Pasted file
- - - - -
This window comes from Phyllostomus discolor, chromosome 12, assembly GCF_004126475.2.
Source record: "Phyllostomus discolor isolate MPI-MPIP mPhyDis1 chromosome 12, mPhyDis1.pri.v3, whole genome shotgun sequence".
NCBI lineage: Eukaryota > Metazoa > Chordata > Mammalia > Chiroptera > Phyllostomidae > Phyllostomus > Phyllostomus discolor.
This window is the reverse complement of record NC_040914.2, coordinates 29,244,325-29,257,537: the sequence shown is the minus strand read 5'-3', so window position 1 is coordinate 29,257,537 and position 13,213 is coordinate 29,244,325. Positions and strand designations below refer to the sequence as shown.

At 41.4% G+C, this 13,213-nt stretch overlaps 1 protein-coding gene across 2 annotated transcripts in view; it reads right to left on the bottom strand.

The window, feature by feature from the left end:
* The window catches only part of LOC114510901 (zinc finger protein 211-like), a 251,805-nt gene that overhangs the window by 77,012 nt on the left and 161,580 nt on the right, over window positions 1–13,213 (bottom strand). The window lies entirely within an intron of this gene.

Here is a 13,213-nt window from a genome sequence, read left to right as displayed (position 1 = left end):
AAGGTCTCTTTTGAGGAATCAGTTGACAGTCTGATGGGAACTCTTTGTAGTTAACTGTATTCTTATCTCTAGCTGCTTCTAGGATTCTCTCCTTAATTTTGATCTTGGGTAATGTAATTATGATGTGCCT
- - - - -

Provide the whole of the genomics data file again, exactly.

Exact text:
This window comes from Phyllostomus discolor, chromosome 12, assembly GCF_004126475.2.
Source record: "Phyllostomus discolor isolate MPI-MPIP mPhyDis1 chromosome 12, mPhyDis1.pri.v3, whole genome shotgun sequence".
NCBI lineage: Eukaryota > Metazoa > Chordata > Mammalia > Chiroptera > Phyllostomidae > Phyllostomus > Phyllostomus discolor.
This window is the reverse complement of record NC_040914.2, coordinates 29,244,325-29,257,537: the sequence shown is the minus strand read 5'-3', so window position 1 is coordinate 29,257,537 and position 13,213 is coordinate 29,244,325. Positions and strand designations below refer to the sequence as shown.

At 41.4% G+C, this 13,213-nt stretch overlaps 1 protein-coding gene across 2 annotated transcripts in view; it reads right to left on the bottom strand.

The window, feature by feature from the left end:
* The window catches only part of LOC114510901 (zinc finger protein 211-like), a 251,805-nt gene that overhangs the window by 77,012 nt on the left and 161,580 nt on the right, over window positions 1–13,213 (bottom strand). The window lies entirely within an intron of this gene.

Here is a 13,213-nt window from a genome sequence, read left to right as displayed (position 1 = left end):
AAGGTCTCTTTTGAGGAATCAGTTGACAGTCTGATGGGAACTCTTTGTAGTTAACTGTATTCTTATCTCTAGCTGCTTCTAGGATTCTCTCCTTAATTTTGATCTTGGGTAATGTAATTATGATGTGCCT